Sunday, May 20, 2012

A ROAD IS NOT A ROAD



 . . . ; a street is not a street; a lane is not a lane. The proposition is that while vehicles have standards that define their possible performances, thoroughfares that provide for these vehicles have a necessary hierarchy in their role that relates less to possible standard performance of these vehicles than to the character of their particular contexts. Instead of having all roads, streets and lanes changed to provide for the optimum functioning of the standard vehicle, whatever vehicles these might be - the larger ones, four-wheel drives or rubbish trucks, frequently define the parameters - roads and streets need to be carefully constructed and detailed to accommodate - to respect, to enhance - their different environments. This thought has arisen from the ever-growing notion that roads, streets and lanes have to be upgraded for all vehicular options in spite of their location; that the variation has to be provided by the road rather than by any restriction or modification in vehicular performance, access or driver behaviour. The logic is that vehicles must be able to go anywhere there is a gap that they might fit into, in spite of the location, and at speeds and with safety requirements universally applied as scheduled in the standards. Unless roads, streets and lanes are considered carefully, they will become like most other matters in our world - the same everywhere. Diversity will be lost - even in thoroughfares.

Roads with a unique character are being mutilated by engineers who work to standards and use standard detailing, irrespective of context, because this is what the standards say. No further thought is given to alternative options. Narrow, winding mountain roads with their heritage timber bridges are being widened to allow all and any vehicle to use them at the standard speed. The idea that the road should define the vehicles that might be able to use the road and require modifications in the drivers’ actions, seems to be given no thought. It is dismissed even without the safety argument being used as an excuse.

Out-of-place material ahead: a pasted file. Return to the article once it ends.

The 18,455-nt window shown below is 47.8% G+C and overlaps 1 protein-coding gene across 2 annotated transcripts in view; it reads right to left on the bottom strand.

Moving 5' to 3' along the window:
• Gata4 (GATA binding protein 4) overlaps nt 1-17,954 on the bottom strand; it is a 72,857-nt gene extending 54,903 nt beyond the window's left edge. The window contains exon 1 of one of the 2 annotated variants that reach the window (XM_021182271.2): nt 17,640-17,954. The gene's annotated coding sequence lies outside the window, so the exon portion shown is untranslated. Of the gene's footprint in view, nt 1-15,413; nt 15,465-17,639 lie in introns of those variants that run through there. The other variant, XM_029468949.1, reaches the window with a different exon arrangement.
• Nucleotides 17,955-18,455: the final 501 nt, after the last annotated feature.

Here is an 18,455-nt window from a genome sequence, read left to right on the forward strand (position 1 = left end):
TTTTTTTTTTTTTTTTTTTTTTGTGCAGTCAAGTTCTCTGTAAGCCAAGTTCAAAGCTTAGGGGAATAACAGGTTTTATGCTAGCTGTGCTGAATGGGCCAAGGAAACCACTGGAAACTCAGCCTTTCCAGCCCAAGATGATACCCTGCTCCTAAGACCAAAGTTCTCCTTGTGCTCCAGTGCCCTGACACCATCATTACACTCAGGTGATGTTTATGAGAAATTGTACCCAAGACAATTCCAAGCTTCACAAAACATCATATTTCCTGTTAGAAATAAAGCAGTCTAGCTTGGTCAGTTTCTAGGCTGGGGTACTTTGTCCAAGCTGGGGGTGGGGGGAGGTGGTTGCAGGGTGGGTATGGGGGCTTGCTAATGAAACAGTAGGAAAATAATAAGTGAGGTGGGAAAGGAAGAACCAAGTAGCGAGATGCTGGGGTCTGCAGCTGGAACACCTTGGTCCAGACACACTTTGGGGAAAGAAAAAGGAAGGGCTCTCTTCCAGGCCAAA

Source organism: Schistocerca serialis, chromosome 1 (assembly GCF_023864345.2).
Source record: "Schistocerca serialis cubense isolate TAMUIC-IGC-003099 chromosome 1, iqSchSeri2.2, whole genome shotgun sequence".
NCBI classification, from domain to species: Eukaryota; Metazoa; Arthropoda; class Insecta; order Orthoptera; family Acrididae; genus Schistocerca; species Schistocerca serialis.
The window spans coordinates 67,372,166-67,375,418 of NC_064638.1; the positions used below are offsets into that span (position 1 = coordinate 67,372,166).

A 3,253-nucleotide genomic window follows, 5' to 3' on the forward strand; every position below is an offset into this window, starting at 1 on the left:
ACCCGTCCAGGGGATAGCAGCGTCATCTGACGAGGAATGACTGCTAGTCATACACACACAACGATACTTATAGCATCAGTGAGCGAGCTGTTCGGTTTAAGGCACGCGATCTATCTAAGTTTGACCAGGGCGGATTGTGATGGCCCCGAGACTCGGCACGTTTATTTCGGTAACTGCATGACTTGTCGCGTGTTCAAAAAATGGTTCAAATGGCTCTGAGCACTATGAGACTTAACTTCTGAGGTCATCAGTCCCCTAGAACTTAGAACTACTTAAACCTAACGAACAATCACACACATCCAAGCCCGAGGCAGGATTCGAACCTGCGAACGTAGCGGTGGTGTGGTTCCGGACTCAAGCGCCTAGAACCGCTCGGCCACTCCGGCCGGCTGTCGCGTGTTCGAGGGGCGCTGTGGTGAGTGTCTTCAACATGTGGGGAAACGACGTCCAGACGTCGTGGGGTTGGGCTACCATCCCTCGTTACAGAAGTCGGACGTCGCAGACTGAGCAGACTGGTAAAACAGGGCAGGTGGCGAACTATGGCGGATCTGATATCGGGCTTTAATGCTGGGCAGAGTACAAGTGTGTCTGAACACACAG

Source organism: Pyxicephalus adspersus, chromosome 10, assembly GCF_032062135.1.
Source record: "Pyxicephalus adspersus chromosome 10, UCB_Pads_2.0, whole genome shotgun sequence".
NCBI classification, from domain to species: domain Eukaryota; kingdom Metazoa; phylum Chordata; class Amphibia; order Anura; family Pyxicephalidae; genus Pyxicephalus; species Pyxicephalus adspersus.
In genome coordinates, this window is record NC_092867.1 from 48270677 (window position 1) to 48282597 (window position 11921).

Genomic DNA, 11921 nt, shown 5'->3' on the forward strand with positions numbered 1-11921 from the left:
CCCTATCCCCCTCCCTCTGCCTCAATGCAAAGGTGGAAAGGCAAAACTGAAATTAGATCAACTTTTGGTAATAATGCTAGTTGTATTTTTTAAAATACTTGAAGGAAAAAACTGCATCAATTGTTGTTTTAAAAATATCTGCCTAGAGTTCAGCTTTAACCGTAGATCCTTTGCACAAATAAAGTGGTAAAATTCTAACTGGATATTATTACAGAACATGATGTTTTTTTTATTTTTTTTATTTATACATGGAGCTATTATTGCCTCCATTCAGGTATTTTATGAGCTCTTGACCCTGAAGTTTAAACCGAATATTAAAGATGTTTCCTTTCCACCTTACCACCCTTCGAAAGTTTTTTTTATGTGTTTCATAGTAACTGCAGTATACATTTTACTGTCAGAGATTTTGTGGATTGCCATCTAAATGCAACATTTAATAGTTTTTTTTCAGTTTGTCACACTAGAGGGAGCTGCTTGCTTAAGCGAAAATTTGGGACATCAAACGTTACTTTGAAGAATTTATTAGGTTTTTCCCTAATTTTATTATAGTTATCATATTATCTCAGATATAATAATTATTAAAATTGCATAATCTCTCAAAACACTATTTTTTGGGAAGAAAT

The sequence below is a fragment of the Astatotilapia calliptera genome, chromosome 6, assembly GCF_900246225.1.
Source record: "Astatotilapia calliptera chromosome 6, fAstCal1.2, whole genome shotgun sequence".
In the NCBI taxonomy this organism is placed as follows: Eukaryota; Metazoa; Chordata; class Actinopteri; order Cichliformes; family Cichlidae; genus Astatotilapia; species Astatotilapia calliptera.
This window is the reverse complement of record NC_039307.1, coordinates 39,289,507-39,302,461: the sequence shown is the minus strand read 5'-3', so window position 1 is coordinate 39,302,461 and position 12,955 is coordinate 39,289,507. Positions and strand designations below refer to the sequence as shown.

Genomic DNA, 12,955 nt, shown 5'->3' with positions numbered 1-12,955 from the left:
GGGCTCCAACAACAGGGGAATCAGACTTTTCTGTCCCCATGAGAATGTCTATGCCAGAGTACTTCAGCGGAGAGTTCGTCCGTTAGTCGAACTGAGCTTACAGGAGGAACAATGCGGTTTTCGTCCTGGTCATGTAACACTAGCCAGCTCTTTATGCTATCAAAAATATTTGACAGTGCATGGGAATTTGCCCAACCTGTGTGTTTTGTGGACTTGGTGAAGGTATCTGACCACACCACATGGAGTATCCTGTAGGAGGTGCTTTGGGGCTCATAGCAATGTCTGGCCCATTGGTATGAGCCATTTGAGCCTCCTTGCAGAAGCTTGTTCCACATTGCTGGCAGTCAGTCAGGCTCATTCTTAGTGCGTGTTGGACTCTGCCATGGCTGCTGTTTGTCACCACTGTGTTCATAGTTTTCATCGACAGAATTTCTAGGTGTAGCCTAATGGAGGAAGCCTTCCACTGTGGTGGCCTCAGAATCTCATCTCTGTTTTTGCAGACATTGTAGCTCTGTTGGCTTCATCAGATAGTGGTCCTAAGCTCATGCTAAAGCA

One Local Government Councillor argued that because one steep, curving and narrow mountain road that was kerbed on one side and open to steep falls into a forested area on the other without any safety barriers, was a public road, it should be available for all and everyone to use at standard speeds - and beyond - without any restrictions or extra supervision. This was in spite of the quaint old signs erected when the road was first pushed through - ‘ROAD CLOSED TO THRU TRAFFIC’ and ‘25KPH.’ When it was pointed out that neither Council nor police were enforcing the instructions on these signs, Council removed the signs - Gold Coast Division 12 logic. That this particular road - the road going over Burleigh Hill on the Gold Coast - is one of the very few roads with a special bush character on this glitzy strip, made no difference to any argument or outcome: just irrelevant, even though the narrow road is used frequently by joggers and walkers who enjoy the challenge of the grades and the different bush environment. Council will not even consider defining the road as a special zone. It has left the ‘LOCAL TRAFFIC ONLY’ signs at each end and one ‘25%’ gradient sign, opening the road to every driver, (they are all ‘local,’ whatever this might mean), who seeks the challenge of speeding over hills while taking what is believed to be a shortcut. There is a great ambition to use shorcuts in the Australian psyche, even if they mean more travel time and distance. And who cares? Certainly not Council or the police – or Main Roads. One is simply told by the State government that it is not one - see your Council; speak to the police : and so one is flicked around getting nowhere. Here, this unique thoroughfare that fits beautifully into its quiet surroundings, is left open to standard speeds and all traffic - buses, trucks, fire engines, and cranes - when they have no essential need to use this road. Argument goes nowhere, as Councils, and especially Councillors, always know best. Even when clearly shown to be wrong, they simply respond boldly and arrogantly with the message that they will no longer respond to any correspondence on these issues - go away silly boy, we’ll do what we want. It is astonishing that one is told that there is always the option of leaving the area if one so chooses! Gold Coast Division 12 logic: we don’t want controls or restrictions, just growth!